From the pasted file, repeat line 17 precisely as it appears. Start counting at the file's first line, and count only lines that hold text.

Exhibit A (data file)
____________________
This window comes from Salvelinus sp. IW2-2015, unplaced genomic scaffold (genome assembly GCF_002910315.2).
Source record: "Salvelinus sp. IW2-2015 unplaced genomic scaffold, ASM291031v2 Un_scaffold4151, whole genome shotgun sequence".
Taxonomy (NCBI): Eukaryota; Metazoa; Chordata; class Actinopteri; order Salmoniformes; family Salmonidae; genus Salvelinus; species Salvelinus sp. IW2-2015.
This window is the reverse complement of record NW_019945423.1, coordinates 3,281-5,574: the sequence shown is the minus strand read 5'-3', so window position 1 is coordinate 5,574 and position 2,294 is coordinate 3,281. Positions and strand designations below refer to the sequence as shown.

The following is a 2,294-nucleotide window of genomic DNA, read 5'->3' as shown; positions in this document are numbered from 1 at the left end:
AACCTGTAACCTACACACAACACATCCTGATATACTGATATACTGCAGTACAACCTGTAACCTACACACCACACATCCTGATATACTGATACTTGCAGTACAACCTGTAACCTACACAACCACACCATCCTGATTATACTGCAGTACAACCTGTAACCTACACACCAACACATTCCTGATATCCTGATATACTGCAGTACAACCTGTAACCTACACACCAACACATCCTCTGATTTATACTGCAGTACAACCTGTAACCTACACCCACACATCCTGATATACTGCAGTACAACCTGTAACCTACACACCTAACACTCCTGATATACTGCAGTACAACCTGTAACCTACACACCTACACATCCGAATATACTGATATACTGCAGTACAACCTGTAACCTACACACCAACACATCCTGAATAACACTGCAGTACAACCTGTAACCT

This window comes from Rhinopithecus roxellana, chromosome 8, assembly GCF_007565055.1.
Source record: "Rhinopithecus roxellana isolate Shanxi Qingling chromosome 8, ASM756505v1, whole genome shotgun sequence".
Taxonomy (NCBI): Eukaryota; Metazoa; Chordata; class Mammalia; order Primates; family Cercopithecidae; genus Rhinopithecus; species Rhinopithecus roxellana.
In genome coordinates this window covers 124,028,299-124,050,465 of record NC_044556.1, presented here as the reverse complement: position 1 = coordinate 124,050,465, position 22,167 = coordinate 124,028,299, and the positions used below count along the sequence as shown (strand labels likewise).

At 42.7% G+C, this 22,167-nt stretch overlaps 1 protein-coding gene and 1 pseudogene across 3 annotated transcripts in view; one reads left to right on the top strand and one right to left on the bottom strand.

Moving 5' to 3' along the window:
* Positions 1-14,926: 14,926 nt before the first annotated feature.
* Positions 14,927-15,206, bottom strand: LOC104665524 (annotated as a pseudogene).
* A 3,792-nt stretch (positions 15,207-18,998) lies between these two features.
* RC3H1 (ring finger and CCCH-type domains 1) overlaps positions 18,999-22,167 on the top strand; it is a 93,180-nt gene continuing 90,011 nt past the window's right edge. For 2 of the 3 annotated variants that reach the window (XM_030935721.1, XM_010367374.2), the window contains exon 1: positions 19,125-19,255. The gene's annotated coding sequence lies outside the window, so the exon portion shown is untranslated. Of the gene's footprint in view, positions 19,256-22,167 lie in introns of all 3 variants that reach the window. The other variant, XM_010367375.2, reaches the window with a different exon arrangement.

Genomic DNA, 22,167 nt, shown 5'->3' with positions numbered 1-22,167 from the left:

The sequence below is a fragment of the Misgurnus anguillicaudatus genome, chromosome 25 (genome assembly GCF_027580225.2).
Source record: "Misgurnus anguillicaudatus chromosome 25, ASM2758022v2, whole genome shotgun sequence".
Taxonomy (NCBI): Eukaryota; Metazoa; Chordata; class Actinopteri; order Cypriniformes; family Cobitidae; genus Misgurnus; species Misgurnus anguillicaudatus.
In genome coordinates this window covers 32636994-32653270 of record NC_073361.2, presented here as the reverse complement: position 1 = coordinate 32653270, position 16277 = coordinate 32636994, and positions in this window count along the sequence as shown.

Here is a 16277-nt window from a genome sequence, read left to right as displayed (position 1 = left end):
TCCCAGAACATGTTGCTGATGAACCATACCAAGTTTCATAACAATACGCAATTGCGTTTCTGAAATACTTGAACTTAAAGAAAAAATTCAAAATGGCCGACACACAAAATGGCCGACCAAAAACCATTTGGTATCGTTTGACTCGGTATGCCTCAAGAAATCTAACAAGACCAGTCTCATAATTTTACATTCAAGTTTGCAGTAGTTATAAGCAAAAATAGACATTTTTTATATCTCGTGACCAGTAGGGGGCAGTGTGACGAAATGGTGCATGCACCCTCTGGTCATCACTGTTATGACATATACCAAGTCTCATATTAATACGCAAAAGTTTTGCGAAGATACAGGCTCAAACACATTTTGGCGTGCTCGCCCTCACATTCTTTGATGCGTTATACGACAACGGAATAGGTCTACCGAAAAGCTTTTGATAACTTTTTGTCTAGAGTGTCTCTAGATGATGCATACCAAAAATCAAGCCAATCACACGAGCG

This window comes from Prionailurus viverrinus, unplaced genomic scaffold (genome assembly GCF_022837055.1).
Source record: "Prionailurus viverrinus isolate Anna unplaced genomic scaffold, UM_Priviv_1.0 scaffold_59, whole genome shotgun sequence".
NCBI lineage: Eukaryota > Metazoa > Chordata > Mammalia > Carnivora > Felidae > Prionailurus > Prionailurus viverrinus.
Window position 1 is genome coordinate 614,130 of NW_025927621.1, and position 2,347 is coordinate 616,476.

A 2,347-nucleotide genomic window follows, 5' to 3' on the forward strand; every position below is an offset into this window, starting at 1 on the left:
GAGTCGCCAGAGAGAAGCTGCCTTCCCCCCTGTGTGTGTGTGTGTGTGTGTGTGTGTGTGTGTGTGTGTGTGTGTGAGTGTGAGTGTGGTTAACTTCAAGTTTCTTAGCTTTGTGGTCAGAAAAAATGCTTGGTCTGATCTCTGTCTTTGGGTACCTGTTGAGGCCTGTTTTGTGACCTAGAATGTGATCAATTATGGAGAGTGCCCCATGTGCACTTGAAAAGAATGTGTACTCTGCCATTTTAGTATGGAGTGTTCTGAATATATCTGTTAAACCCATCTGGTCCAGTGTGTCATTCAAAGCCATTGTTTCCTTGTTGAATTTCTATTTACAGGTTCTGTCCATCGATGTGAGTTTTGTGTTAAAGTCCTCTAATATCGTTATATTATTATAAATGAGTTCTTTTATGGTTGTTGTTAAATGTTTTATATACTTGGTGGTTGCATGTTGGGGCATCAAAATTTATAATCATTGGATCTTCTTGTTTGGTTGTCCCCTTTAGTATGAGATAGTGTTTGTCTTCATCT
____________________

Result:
Genomic DNA, 22,167 nt, shown 5'->3' with positions numbered 1-22,167 from the left: